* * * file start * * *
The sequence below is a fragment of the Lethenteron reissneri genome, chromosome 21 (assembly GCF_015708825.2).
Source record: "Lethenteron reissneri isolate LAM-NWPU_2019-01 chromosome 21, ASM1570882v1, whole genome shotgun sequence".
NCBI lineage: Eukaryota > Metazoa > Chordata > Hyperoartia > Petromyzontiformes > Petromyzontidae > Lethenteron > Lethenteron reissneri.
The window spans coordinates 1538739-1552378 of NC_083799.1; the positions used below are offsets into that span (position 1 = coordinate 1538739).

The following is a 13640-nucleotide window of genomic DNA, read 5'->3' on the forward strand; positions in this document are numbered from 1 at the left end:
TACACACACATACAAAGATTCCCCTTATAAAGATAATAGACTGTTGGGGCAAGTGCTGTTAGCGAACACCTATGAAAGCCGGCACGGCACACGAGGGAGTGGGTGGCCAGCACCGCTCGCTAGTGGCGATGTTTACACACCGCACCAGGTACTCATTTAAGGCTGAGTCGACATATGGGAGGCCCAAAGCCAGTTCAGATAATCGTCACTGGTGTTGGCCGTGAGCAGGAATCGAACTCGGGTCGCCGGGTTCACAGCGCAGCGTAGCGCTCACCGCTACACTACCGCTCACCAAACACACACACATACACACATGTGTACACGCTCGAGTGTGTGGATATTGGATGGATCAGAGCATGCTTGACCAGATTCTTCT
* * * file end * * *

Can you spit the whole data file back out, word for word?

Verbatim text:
The sequence below is a fragment of the Lethenteron reissneri genome, chromosome 21 (assembly GCF_015708825.2).
Source record: "Lethenteron reissneri isolate LAM-NWPU_2019-01 chromosome 21, ASM1570882v1, whole genome shotgun sequence".
NCBI lineage: Eukaryota > Metazoa > Chordata > Hyperoartia > Petromyzontiformes > Petromyzontidae > Lethenteron > Lethenteron reissneri.
The window spans coordinates 1538739-1552378 of NC_083799.1; the positions used below are offsets into that span (position 1 = coordinate 1538739).

The following is a 13640-nucleotide window of genomic DNA, read 5'->3' on the forward strand; positions in this document are numbered from 1 at the left end:
TACACACACATACAAAGATTCCCCTTATAAAGATAATAGACTGTTGGGGCAAGTGCTGTTAGCGAACACCTATGAAAGCCGGCACGGCACACGAGGGAGTGGGTGGCCAGCACCGCTCGCTAGTGGCGATGTTTACACACCGCACCAGGTACTCATTTAAGGCTGAGTCGACATATGGGAGGCCCAAAGCCAGTTCAGATAATCGTCACTGGTGTTGGCCGTGAGCAGGAATCGAACTCGGGTCGCCGGGTTCACAGCGCAGCGTAGCGCTCACCGCTACACTACCGCTCACCAAACACACACACATACACACATGTGTACACGCTCGAGTGTGTGGATATTGGATGGATCAGAGCATGCTTGACCAGATTCTTCT